Weddings in the Time of Pandemic


In March, I was of the strong opinion that coronavirus was being blown out of proportion by the media because it's an election year. Something always goes down the year of a presidential election. My week went on as usual. I was in the midst of working with my strategic planner on coming up with a marketing plan. Hard stuff. Coronavirus was the least of my worries.

Then things got really weird.

First, daylight savings time ended and our schedules got all messed up. Then it was a super moon, which always causes strange behavior in people and an increase in expecting women going into labor. On March 9th, Ohio went into a state of emergency. And was #coronapocalypse and social distancing was put into place. On March 12th Heinz Chapel cancelled all of their weddings through May and I got the call that school was closed until April 3rd.

Since March and the ever changing news regarding the COVID-19 pandemic, I’ve been mostly quiet other than a newsletter and discussions between myself and immediately affected clients. My first reaction was to cancel my spring mini session marathon and then to send out a newsletter to our wedding clients to reassure them that we we’re in this together and that they could depend on Cyn Davis Photography to capture their wedding day. This hasn’t changed, but I have to admit that I started to panic when shutdowns began. My anxiety and stress levels were difficult to manage along with having to suddenly homeschool, keep my kids from going stir crazy, and worrying about my husband as an essential worker and my family members who are immunocompromised.

It was hard to know what to say. I didn’t exactly feel as if I had anything relevant or comforting to offer to the many couples who have watched their plans go up in smoke. Even after watching my own summer plans dissolve, I didn’t know how to put myself in the shoes of those who are engaged.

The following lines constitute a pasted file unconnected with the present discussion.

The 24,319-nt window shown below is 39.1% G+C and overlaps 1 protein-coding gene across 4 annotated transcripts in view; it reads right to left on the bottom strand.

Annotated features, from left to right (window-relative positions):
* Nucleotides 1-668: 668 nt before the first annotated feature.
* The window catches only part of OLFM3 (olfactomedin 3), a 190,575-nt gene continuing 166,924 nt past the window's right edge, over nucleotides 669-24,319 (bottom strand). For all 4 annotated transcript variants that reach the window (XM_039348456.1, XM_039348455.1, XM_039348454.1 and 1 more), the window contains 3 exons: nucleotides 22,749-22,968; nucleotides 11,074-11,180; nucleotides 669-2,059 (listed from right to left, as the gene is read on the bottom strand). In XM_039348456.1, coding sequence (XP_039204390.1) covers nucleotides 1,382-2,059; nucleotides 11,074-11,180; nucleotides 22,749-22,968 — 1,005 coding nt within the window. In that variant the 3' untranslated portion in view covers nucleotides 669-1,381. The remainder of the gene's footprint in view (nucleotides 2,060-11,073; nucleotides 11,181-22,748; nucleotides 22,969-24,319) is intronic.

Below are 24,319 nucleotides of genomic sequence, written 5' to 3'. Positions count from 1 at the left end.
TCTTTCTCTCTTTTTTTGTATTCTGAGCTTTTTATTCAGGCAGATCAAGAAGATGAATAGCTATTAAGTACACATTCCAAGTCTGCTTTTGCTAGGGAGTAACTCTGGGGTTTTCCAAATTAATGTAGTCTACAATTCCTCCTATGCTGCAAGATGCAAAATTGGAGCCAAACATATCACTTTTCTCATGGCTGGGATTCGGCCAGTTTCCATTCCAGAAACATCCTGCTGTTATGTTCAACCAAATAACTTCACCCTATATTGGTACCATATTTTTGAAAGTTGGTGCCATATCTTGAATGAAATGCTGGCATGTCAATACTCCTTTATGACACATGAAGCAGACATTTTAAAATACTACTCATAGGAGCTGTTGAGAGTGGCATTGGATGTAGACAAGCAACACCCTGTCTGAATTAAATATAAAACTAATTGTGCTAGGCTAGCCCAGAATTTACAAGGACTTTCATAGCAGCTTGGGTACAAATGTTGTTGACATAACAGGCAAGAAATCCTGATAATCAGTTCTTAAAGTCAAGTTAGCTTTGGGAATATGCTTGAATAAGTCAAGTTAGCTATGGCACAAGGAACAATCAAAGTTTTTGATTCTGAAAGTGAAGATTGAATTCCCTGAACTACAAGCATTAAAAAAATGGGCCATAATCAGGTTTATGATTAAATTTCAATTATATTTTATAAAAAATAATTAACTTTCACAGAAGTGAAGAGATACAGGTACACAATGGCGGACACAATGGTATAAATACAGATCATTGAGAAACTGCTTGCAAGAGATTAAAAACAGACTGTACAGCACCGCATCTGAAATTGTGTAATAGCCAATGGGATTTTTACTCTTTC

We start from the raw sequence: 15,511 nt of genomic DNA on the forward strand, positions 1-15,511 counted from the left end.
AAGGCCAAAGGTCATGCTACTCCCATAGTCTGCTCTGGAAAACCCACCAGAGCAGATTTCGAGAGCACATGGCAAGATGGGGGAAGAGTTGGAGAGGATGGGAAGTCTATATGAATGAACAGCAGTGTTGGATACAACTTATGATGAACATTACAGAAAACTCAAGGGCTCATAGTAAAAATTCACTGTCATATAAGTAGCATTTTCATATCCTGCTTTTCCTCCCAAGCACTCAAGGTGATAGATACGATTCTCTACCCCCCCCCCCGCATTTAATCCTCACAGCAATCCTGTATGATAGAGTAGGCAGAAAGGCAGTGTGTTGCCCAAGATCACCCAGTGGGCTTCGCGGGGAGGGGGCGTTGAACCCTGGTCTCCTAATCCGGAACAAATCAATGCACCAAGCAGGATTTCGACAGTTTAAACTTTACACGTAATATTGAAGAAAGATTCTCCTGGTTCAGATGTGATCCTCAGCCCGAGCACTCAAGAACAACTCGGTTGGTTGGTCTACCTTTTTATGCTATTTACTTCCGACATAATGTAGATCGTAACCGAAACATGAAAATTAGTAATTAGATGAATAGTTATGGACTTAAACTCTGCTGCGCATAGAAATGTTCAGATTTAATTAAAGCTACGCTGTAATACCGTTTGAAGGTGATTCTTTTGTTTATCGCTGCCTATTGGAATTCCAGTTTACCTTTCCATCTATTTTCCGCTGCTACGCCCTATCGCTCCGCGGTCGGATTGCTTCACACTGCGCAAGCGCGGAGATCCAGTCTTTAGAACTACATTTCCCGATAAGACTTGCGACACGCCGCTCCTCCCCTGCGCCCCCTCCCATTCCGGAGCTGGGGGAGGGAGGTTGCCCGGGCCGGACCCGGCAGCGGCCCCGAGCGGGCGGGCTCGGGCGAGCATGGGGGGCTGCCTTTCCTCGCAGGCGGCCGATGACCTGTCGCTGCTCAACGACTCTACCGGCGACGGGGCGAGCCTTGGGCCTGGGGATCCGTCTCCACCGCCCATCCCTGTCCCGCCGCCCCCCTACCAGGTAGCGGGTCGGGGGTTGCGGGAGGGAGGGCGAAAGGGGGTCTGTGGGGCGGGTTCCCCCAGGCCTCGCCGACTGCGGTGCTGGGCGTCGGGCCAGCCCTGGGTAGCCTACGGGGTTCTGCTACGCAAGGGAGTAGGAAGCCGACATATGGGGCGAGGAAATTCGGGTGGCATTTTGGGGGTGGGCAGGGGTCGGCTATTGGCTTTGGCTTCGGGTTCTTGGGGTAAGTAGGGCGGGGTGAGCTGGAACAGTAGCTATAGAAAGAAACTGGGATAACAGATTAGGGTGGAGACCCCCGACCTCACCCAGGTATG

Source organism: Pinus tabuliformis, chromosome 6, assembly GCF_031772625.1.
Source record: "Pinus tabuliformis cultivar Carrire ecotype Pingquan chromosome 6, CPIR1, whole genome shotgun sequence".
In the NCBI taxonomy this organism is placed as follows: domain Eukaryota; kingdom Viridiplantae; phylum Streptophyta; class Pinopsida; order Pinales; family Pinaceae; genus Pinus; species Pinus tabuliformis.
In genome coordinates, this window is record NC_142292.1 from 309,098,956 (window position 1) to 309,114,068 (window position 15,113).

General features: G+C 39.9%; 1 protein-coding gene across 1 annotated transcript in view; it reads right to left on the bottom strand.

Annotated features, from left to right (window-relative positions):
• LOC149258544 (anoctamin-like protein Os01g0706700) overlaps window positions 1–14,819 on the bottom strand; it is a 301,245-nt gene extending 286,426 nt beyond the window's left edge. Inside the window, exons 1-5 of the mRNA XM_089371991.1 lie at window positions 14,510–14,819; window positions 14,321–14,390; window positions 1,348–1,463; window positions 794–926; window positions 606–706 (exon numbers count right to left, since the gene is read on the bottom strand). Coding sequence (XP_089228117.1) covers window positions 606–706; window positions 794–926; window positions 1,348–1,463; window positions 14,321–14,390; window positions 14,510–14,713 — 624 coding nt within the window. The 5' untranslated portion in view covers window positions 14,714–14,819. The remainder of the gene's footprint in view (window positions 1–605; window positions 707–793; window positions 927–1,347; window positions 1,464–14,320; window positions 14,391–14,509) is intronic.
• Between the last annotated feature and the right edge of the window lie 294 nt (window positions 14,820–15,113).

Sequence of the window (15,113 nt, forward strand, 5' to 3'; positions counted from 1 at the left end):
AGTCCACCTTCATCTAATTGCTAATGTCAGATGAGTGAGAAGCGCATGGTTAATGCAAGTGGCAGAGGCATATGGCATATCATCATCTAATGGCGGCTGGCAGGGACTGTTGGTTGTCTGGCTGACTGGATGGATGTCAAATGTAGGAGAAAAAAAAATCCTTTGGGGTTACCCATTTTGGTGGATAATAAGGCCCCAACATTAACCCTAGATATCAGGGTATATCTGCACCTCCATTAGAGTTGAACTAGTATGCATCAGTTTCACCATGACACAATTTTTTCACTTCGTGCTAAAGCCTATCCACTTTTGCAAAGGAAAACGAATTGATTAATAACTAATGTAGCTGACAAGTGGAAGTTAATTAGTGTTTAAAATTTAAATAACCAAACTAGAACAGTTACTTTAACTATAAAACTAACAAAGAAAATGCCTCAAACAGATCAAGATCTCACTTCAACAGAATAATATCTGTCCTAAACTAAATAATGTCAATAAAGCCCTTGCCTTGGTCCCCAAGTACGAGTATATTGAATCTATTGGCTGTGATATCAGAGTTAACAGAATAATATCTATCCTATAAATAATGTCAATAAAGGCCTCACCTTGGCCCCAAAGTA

It’s now two months later, day 64 since my family went into self-isolation. We‘ve adjusted to the new rhythm of life and I’ve had time to think things over. I’ve been able to decide on our policies for pandemic-related reschedules and on how to move our business forward in a world where the future of the events industry is very uncertain.


According to Google, in the United States there are approximately 2.5 million weddings every year and, in 2019, the US wedding industry employed more than 1 million people and generated around $76 billion. One news source said that since the onset of the pandemic, roughly 75% of weddings have been postponed or flat out cancelled, with most destination weddings cancelled. Those couples who went ahead with their weddings, had to completely switch gears and opt for courthouse or even backyard elopements with no more than 10 people in attendance. I don't want to do the math because it hurts my head. In Pittsburgh, hundreds of wedding professionals saw the loss of revenue as the spring wedding season came to crashing halt. They scrambled to find solutions for their clients and urged them to postpone and not cancel, which became a trending hashtag.

Business Insider talked to a UK-based wedding coordinator named Nina Beer, who had this to say about the impact of the wedding industry crash: "I don't think it's frivolous to worry about weddings, they involve so much of the economy in one day." Without even going into the numerous wedding professionals involved in making the wedding day happen, most weddings involve travel, guests often go shopping for wedding appropriate attire, many stay the night at hotels and use Uber or Lyft to get there, parents hire babysitters, and so on.

Yesterday, I watched a YouTube video posted by Live Events Coalition. It was interesting and very sobering to hear of the impact from those who make their livelihood off of events, despite being one of those workers myself. While my family's income is not completely reliant on Cyn Davis Photography, I have worried about the future of my small business. One of the quotes in the video was hard to hear and lines up with what a lot of those in the wedding industry are saying:

We were the first industry to completely shut down. We'll probably be the last industry to start back up. Even when the economy opens back up, it'll be a while until people are allowed to, or even comfortable enough, to gather in large events. - Allen Cook, Tourtech CEO